HomePublicationsProjectsBlogAbout

Approaches for Whitening Data

February 09, 2021

Consider a dataset D={xiRd}i=1n\mathcal{D} = \{ \mathbf x_i \in \reals^d\}_{i=1}^n. Denote XRd×n\mathbf X \in \reals^{d \times n} be the data matrix. Without loss of generality, we assume that the data has zero mean; thus the covariance matrix is Σ=1nXXT\Sigma = \frac{1}{n} \mathbf X \mathbf X^T.

Define ψ()\psi(\cdot) be the whitening operator parameterized by WW, which is commonly referred to whitening matrix. Let X^:=ψ(X)\hat \mathbf X := \psi(\mathbf X). The goal of whitening is to decorate the data; that is

1nX^X^T=Σ^=I.\frac{1}{n} \hat \mathbf{X} \hat \mathbf{X}^T = \hat \Sigma = I.

Recall that Σ\Sigma is symmetric and positive definite; it thus can be decomposed into

Σ=UΛUT,\Sigma = U \Lambda U^T,

where UU's columns are Σ\Sigma's eigenvectors and Λ\Lambda is a diagonal matrix containing real eigenvalues σi2 i[1,d]\sigma^2_i\ \forall i \in [1,d].

Because UU is a orthonormal matrix, i.e. uiTuj=0i,j[1,m]\mathbf u_i ^T \mathbf u_j = 0 \forall i,j \in [1, m] and iji\ne j. Consider ui\mathbf u_i. The above derivation shows that

(uiTX)(uiTX)T=j=1n(uiTxj)2=σi2.\begin{aligned} ( \mathbf u_i ^T \mathbf X) (\mathbf u_i ^T \mathbf X)^T &= \sum_{j=1}^n (\mathbf u_i^T \mathbf x_j)^2 \\ &= \sigma_i^2. \end{aligned}

In other word, we would like to find WW that satisfies WTW=Σ1W^T W= \Sigma^{-1}. We can see this condition yields the diagonal coraviance condition:

X^X^T=(WX)T(WX)=XTWTWX=XTWTWX=XTΣ1X=XTUΛ1UTX=nI\begin{aligned} \hat{\mathbf X}\hat{\mathbf X}^T &= (W\mathbf X)^T (W\mathbf X) \\ &= \mathbf X^T W^T W\mathbf X \\ &= \mathbf X^T W^T W\mathbf X \\ &= \mathbf X^T \Sigma^{-1} \mathbf X \\ &= \mathbf X^T U \Lambda^{-1} U^T\mathbf X \\ &= nI \end{aligned}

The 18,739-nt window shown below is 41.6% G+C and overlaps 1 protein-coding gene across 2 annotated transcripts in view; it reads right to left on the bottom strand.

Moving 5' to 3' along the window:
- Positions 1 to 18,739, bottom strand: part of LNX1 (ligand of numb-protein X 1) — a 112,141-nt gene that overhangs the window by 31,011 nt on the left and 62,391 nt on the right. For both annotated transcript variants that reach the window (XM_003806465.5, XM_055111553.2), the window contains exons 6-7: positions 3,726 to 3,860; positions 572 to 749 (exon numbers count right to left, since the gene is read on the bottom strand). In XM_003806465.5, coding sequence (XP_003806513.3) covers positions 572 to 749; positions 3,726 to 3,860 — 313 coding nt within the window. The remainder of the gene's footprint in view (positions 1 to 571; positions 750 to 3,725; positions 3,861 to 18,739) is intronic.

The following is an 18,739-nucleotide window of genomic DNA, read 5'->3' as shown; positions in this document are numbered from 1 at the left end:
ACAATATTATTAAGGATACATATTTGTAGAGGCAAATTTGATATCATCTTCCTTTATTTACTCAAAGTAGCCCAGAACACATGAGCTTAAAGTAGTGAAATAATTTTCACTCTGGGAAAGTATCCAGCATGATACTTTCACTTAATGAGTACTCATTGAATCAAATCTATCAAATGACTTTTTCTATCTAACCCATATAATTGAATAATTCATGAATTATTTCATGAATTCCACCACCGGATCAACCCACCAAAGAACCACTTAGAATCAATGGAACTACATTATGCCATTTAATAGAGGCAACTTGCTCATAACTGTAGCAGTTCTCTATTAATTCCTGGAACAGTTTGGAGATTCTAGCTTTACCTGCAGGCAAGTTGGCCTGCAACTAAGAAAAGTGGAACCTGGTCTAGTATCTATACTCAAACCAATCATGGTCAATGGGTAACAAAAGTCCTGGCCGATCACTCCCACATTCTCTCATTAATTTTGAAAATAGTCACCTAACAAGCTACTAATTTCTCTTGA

Approach 1: PCA-Whitening

With this fact, the natural choice of the whitening operator is

ψPCA(X)=Λ1/2UT:=WPCAX.\psi_{\text{PCA}}(\mathbf X) = \underbrace{\Lambda^{-1/2} U^T}_{:=W_\text{PCA}} \mathbf X.

Thus, we can see that

WPCATWPCA=(Λ1/2UT)TΛ1/2UT=UΛ1/2Λ1/2UT=UΛ1UT=Σ1.\begin{aligned} W_{\text{PCA}}^TW_{\text{PCA}} &= (\Lambda^{-1/2} U^T)^T \Lambda^{-1/2} U^T \\ &= U \Lambda^{-1/2}\Lambda^{-1/2} U^T \\ &= U \Lambda^{-1}U^T \\ &= \Sigma^{-1}. \end{aligned}

Approach 2: ZCA-Whitening

However, whitening is not unique because whitened data remains whitened when transform. We can impose an additional constraint on ψ\psi. In particular, we can rotate the PCA-whitened data to be close to the original data. This is called Zero-Phase Component Analysis (ZCA):

ψZCA(X)=UΛ1/2UTX=UΛ1/2UTWZCAX.\begin{aligned} \psi_\text{ZCA}(\mathbf X) &= {U \Lambda^{-1/2}U^T}\mathbf X \\ &= \underbrace{U \Lambda^{-1/2}U^T}_{W_{\text{ZCA}}} \mathbf X. \end{aligned}

In fact, one can see that WZCA=Σ1/2W_\text{ZCA} = \Sigma^{-1/2}.

Approach 3: Cholesky Decomposition

For a positive definite matrix Σ\Sigma, we know that we can decompose it into

Σ=LLT,\Sigma = L L^T ,

where LL is a lower triangular matrix. Inverting the equation above gives us

Σ1=(LLT)1=(LT)1L1=(1)(L1)TL1,\begin{aligned} \Sigma^{-1} &= (LL^T)^{-1} \\ &= (L^T)^{-1} L^{-1} \\ &\overset{(1)}{=} (L^{-1})^{T} L^{-1}, \end{aligned}

where (1) uses the fact that matrix inverse and transpose are exchangeable. Here, it is obvious that we can take

Wchol=L1.W_\text{chol} = L^{-1}.

Because L1L^{-1} is also a lower triangular matrix. This invert can be computed efficiently using forward substitution.

Figure 1: Data whitened with various approaches. Although the results look similar, ZCA-whitened data is closed to the original.

Appendix

These are resources that I consult while writing this blog: